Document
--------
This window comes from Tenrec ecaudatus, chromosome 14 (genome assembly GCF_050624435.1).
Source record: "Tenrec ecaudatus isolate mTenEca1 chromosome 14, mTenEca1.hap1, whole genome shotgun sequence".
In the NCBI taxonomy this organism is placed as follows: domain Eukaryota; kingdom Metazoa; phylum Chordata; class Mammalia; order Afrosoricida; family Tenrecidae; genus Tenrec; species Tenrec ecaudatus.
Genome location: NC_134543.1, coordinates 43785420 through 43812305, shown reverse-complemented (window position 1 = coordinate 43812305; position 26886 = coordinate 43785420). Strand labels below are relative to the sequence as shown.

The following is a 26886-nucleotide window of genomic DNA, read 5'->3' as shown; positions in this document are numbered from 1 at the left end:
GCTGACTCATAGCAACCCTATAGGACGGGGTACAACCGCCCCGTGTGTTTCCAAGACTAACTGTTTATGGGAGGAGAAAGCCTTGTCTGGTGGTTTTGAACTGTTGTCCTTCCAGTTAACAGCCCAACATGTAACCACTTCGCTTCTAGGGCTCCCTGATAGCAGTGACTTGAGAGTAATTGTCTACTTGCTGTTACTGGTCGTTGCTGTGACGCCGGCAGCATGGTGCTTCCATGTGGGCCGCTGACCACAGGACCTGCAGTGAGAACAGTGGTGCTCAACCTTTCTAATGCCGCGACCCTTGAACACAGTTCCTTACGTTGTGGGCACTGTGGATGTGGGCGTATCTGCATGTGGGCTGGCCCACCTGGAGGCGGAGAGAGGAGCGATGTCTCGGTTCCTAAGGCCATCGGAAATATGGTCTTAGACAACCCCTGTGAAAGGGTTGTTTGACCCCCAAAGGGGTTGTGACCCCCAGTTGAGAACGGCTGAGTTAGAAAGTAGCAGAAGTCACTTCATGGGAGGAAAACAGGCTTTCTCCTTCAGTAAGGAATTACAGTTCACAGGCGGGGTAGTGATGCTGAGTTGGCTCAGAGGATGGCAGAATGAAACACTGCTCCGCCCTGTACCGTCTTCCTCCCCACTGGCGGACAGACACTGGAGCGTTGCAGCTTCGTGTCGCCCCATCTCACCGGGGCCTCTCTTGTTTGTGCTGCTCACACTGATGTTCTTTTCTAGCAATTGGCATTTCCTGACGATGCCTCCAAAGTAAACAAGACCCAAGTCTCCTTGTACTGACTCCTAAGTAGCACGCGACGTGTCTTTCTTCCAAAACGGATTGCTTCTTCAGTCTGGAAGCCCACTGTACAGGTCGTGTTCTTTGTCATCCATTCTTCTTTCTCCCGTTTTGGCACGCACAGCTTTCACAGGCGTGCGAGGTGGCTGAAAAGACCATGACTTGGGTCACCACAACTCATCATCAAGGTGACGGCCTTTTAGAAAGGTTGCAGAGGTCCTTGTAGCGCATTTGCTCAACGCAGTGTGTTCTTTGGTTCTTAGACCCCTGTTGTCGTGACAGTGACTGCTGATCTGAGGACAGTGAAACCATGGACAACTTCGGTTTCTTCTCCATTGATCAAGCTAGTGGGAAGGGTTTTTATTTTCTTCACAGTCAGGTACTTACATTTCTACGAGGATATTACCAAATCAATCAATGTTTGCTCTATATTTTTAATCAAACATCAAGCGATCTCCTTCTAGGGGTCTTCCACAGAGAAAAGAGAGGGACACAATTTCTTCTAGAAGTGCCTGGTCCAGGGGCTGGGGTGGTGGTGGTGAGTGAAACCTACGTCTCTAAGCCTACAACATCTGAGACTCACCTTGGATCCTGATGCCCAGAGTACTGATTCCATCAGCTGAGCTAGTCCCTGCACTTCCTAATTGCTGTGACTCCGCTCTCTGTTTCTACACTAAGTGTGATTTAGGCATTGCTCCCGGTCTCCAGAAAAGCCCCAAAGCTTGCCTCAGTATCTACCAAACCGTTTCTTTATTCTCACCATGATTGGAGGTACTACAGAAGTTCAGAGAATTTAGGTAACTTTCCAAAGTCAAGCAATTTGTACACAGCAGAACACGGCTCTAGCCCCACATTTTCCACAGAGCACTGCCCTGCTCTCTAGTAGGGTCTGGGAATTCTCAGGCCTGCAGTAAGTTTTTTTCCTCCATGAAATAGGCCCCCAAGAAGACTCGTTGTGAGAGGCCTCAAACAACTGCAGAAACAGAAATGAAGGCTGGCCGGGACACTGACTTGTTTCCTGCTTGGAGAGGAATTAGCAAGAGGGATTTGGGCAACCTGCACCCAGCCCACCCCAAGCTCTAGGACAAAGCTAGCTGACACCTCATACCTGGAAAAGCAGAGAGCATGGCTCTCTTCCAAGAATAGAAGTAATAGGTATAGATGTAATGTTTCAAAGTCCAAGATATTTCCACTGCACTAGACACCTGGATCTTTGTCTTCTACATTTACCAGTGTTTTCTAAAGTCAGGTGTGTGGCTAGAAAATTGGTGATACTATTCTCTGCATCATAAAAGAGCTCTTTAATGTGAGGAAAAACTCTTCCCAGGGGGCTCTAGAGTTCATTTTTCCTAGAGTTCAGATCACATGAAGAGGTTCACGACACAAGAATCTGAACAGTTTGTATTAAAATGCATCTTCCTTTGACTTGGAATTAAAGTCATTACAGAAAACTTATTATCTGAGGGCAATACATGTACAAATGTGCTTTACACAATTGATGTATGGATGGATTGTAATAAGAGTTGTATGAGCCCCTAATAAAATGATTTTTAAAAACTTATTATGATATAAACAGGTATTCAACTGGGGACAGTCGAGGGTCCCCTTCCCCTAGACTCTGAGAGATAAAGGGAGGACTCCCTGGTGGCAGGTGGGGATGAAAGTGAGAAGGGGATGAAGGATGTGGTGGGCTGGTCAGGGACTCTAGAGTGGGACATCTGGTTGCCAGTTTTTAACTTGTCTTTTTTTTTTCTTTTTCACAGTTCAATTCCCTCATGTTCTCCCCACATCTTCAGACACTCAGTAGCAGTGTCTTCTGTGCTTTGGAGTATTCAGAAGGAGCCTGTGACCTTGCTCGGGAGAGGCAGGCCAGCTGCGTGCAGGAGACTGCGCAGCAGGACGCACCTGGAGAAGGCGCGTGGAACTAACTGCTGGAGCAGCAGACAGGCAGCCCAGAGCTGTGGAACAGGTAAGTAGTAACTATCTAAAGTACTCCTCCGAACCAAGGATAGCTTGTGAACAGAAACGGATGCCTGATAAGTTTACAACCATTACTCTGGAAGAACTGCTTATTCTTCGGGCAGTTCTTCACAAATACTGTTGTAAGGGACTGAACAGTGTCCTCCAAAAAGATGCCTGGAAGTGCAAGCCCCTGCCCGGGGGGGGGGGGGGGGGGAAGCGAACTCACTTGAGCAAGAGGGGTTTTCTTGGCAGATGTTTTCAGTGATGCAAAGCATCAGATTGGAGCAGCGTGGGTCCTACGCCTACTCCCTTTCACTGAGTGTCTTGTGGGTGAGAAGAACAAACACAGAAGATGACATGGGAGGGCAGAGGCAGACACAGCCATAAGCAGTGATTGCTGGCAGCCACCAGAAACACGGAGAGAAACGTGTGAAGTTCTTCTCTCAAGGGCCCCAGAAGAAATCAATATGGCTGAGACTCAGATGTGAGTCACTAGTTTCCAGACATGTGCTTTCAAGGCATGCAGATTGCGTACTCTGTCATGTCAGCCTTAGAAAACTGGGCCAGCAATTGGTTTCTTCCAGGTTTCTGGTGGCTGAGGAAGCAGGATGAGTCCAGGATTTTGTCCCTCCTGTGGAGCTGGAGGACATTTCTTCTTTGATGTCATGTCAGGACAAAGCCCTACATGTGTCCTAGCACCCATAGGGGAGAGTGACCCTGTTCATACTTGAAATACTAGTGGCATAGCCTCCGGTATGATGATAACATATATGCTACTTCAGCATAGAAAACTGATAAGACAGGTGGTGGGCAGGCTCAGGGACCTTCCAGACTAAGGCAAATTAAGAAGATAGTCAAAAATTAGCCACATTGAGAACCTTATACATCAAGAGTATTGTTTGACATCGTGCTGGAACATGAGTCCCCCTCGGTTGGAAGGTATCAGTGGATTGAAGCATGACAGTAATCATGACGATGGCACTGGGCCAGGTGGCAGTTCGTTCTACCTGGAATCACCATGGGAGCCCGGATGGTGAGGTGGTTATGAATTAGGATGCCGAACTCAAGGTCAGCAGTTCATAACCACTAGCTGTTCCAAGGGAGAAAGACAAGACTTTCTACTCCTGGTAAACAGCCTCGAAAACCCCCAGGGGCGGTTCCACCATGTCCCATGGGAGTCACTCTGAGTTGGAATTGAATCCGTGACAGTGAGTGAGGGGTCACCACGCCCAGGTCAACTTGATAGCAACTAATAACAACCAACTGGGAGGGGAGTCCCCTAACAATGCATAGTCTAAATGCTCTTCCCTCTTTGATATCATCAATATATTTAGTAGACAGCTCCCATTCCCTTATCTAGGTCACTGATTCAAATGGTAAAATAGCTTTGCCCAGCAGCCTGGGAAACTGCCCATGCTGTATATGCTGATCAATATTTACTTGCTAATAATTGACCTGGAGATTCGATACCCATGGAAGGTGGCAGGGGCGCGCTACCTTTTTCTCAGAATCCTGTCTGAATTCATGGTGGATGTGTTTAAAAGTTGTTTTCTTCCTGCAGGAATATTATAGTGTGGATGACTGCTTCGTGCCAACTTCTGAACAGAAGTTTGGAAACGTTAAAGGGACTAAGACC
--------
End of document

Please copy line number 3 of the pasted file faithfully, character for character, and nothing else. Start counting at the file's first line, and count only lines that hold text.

In the NCBI taxonomy this organism is placed as follows: domain Eukaryota; kingdom Metazoa; phylum Chordata; class Mammalia; order Afrosoricida; family Tenrecidae; genus Tenrec; species Tenrec ecaudatus.